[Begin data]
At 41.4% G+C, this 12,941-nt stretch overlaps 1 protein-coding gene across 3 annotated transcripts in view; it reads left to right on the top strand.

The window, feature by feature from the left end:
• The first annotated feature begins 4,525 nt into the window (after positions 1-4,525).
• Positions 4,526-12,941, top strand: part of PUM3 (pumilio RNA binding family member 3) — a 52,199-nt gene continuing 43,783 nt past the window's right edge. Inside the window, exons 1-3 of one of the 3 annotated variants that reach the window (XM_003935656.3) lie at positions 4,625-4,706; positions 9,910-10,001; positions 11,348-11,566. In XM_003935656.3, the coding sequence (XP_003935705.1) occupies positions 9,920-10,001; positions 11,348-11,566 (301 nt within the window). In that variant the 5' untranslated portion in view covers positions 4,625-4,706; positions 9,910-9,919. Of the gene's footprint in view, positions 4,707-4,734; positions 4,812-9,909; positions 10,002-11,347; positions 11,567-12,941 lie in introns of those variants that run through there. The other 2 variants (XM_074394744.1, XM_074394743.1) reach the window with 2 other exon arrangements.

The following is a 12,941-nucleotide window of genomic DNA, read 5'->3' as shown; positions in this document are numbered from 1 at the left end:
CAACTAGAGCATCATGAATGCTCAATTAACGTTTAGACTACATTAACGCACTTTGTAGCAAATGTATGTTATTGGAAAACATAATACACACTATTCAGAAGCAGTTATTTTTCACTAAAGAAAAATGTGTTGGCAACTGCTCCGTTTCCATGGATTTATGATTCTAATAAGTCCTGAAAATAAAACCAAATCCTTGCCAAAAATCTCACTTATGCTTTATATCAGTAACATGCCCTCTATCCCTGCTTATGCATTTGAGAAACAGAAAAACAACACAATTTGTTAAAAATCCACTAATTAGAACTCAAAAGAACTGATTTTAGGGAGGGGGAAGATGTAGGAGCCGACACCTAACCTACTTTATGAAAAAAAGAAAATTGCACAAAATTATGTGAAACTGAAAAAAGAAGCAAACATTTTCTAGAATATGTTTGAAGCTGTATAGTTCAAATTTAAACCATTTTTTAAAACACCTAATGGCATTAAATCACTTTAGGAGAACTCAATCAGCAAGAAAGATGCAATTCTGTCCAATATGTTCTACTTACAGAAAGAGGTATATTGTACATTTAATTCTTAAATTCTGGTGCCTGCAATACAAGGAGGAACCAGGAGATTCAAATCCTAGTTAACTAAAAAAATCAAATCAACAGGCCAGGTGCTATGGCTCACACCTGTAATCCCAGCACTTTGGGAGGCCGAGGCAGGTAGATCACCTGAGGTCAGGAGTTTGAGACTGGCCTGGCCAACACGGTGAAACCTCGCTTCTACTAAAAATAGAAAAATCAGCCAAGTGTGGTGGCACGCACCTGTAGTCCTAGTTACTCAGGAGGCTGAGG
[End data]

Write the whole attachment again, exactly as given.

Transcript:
At 41.4% G+C, this 12,941-nt stretch overlaps 1 protein-coding gene across 3 annotated transcripts in view; it reads left to right on the top strand.

The window, feature by feature from the left end:
• The first annotated feature begins 4,525 nt into the window (after positions 1-4,525).
• Positions 4,526-12,941, top strand: part of PUM3 (pumilio RNA binding family member 3) — a 52,199-nt gene continuing 43,783 nt past the window's right edge. Inside the window, exons 1-3 of one of the 3 annotated variants that reach the window (XM_003935656.3) lie at positions 4,625-4,706; positions 9,910-10,001; positions 11,348-11,566. In XM_003935656.3, the coding sequence (XP_003935705.1) occupies positions 9,920-10,001; positions 11,348-11,566 (301 nt within the window). In that variant the 5' untranslated portion in view covers positions 4,625-4,706; positions 9,910-9,919. Of the gene's footprint in view, positions 4,707-4,734; positions 4,812-9,909; positions 10,002-11,347; positions 11,567-12,941 lie in introns of those variants that run through there. The other 2 variants (XM_074394744.1, XM_074394743.1) reach the window with 2 other exon arrangements.

The following is a 12,941-nucleotide window of genomic DNA, read 5'->3' as shown; positions in this document are numbered from 1 at the left end:
CAACTAGAGCATCATGAATGCTCAATTAACGTTTAGACTACATTAACGCACTTTGTAGCAAATGTATGTTATTGGAAAACATAATACACACTATTCAGAAGCAGTTATTTTTCACTAAAGAAAAATGTGTTGGCAACTGCTCCGTTTCCATGGATTTATGATTCTAATAAGTCCTGAAAATAAAACCAAATCCTTGCCAAAAATCTCACTTATGCTTTATATCAGTAACATGCCCTCTATCCCTGCTTATGCATTTGAGAAACAGAAAAACAACACAATTTGTTAAAAATCCACTAATTAGAACTCAAAAGAACTGATTTTAGGGAGGGGGAAGATGTAGGAGCCGACACCTAACCTACTTTATGAAAAAAAGAAAATTGCACAAAATTATGTGAAACTGAAAAAAGAAGCAAACATTTTCTAGAATATGTTTGAAGCTGTATAGTTCAAATTTAAACCATTTTTTAAAACACCTAATGGCATTAAATCACTTTAGGAGAACTCAATCAGCAAGAAAGATGCAATTCTGTCCAATATGTTCTACTTACAGAAAGAGGTATATTGTACATTTAATTCTTAAATTCTGGTGCCTGCAATACAAGGAGGAACCAGGAGATTCAAATCCTAGTTAACTAAAAAAATCAAATCAACAGGCCAGGTGCTATGGCTCACACCTGTAATCCCAGCACTTTGGGAGGCCGAGGCAGGTAGATCACCTGAGGTCAGGAGTTTGAGACTGGCCTGGCCAACACGGTGAAACCTCGCTTCTACTAAAAATAGAAAAATCAGCCAAGTGTGGTGGCACGCACCTGTAGTCCTAGTTACTCAGGAGGCTGAGG